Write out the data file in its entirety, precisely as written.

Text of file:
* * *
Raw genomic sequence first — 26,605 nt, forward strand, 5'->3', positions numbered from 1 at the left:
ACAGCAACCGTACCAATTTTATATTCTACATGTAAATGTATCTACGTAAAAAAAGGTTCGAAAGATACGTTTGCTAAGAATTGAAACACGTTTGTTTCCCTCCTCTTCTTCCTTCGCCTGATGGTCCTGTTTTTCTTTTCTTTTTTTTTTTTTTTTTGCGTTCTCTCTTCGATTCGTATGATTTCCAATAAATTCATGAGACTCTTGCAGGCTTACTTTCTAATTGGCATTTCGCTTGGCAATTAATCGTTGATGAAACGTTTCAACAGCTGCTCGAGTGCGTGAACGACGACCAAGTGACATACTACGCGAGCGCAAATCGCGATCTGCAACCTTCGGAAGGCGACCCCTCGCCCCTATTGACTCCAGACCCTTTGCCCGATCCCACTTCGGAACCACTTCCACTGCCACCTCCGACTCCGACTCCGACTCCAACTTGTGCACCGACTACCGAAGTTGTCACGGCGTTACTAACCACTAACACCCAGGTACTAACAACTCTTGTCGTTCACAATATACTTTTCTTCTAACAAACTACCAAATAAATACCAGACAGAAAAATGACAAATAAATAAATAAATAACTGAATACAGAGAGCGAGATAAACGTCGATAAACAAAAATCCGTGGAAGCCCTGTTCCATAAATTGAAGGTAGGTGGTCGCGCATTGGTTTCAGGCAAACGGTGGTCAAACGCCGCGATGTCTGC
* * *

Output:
Raw genomic sequence first — 26,605 nt, forward strand, 5'->3', positions numbered from 1 at the left:
ACAGCAACCGTACCAATTTTATATTCTACATGTAAATGTATCTACGTAAAAAAAGGTTCGAAAGATACGTTTGCTAAGAATTGAAACACGTTTGTTTCCCTCCTCTTCTTCCTTCGCCTGATGGTCCTGTTTTTCTTTTCTTTTTTTTTTTTTTTTTGCGTTCTCTCTTCGATTCGTATGATTTCCAATAAATTCATGAGACTCTTGCAGGCTTACTTTCTAATTGGCATTTCGCTTGGCAATTAATCGTTGATGAAACGTTTCAACAGCTGCTCGAGTGCGTGAACGACGACCAAGTGACATACTACGCGAGCGCAAATCGCGATCTGCAACCTTCGGAAGGCGACCCCTCGCCCCTATTGACTCCAGACCCTTTGCCCGATCCCACTTCGGAACCACTTCCACTGCCACCTCCGACTCCGACTCCGACTCCAACTTGTGCACCGACTACCGAAGTTGTCACGGCGTTACTAACCACTAACACCCAGGTACTAACAACTCTTGTCGTTCACAATATACTTTTCTTCTAACAAACTACCAAATAAATACCAGACAGAAAAATGACAAATAAATAAATAAATAACTGAATACAGAGAGCGAGATAAACGTCGATAAACAAAAATCCGTGGAAGCCCTGTTCCATAAATTGAAGGTAGGTGGTCGCGCATTGGTTTCAGGCAAACGGTGGTCAAACGCCGCGATGTCTGC